WA's top judge has hit out at a State Government decision not to fill a vacancy on the Supreme Court bench, warning delays in the State's highest court will blow out and the standard of service will fall.
Attorney-General Michael Mischin revealed yesterday that he had considered the Supreme Court's workload and decided there was no need for a permanent appointment to the Supreme Court after the retirement of Justice Narelle Johnson last year.
WA Chief Justice Wayne Martin said the Supreme Court was already listing criminal matters well into the middle of next year and had reached a point where some civil cases could not be provided with a trial date in the foreseeable future.
"As a result of this decision, it is inevitable there will be a continuing reduction in the standard of service provided by the Supreme Court to the people of WA," the Chief Justice said.
Justice Martin acknowledged it was up to the Government to determine the resources made available to courts but said Mr Mischin's decision would reduce the number of judges in the Supreme Court jurisdiction to levels that applied 10 years ago.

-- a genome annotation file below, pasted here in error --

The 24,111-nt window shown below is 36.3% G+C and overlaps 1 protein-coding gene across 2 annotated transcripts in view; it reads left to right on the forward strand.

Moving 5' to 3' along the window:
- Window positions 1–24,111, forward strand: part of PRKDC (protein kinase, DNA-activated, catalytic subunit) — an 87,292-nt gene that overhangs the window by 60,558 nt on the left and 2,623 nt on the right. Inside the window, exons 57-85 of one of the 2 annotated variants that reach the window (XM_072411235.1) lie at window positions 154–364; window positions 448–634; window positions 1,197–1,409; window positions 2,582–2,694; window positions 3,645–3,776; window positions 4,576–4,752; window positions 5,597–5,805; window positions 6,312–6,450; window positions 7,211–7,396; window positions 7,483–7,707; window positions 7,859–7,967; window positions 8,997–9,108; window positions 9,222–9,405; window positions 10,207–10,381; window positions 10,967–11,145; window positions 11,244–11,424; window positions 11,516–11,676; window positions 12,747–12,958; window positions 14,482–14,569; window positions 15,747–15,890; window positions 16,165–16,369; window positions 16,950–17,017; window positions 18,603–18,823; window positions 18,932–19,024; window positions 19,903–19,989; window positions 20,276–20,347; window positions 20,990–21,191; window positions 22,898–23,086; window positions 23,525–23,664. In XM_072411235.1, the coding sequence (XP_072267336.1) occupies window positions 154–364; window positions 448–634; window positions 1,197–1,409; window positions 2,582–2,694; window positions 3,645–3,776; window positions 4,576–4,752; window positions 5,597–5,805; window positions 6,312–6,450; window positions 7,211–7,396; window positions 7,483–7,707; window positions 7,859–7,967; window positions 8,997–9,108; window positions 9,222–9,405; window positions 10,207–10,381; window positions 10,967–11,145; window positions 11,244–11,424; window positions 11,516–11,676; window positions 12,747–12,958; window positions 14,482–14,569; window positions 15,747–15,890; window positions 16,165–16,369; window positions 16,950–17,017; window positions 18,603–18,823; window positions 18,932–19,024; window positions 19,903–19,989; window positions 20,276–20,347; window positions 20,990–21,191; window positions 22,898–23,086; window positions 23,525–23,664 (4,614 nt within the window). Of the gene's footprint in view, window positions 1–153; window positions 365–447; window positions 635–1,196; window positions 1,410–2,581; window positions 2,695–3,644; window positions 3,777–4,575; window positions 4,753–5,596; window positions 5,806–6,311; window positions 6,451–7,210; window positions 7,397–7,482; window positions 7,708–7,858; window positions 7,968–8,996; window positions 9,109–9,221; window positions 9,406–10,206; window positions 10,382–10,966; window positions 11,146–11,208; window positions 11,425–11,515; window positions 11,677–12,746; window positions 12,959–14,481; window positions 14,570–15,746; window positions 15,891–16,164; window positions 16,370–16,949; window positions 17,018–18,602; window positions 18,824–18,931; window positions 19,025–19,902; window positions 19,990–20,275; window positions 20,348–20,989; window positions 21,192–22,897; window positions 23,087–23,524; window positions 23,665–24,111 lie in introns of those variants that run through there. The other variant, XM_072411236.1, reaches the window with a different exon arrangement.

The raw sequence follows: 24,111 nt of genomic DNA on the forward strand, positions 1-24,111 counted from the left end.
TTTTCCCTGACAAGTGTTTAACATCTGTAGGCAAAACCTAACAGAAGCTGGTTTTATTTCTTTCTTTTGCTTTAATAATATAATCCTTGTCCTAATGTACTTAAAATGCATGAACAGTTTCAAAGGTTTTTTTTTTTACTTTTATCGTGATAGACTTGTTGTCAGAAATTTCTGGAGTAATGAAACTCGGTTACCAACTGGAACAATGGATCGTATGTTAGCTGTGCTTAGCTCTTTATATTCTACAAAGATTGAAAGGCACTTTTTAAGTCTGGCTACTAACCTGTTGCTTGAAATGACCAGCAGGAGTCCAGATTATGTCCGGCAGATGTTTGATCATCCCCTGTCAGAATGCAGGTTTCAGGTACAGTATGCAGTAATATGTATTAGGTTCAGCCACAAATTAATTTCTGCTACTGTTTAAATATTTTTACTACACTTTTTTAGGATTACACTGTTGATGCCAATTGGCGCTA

"The court has seen a significant increase in the volume and complexity of its commercial work over that period and a substantial increase in its criminal jurisdiction," he said.
The decision, which will save an estimated $4.4 million over four years, comes amid a surge in homicide cases in WA.
Describing the decision as extremely disappointing, Law Society of WA president Craig Slater said there had been no consultation with the legal group and it was clear the Supreme Court would be put in a more difficult position.
"The society is concerned the decision will increase the current delays on trials," he said.
"For those accused of serious crimes it will delay the date on which they have an opportunity to have the charges proven or dismissed."
Mr Mischin said it was not clear whether the surge in homicide cases was a short or long-term trend but he had acknowledged the immediate resource need to deal with the increase in murder and manslaughter cases and offered a proposal to the Chief Justice.
Statistics show civil lodgements had dropped last financial year and Mr Mischin said while he did not expect there would be an effect on time to trial, he would consider additional resources if there was a blowout in delays and the backlog of cases.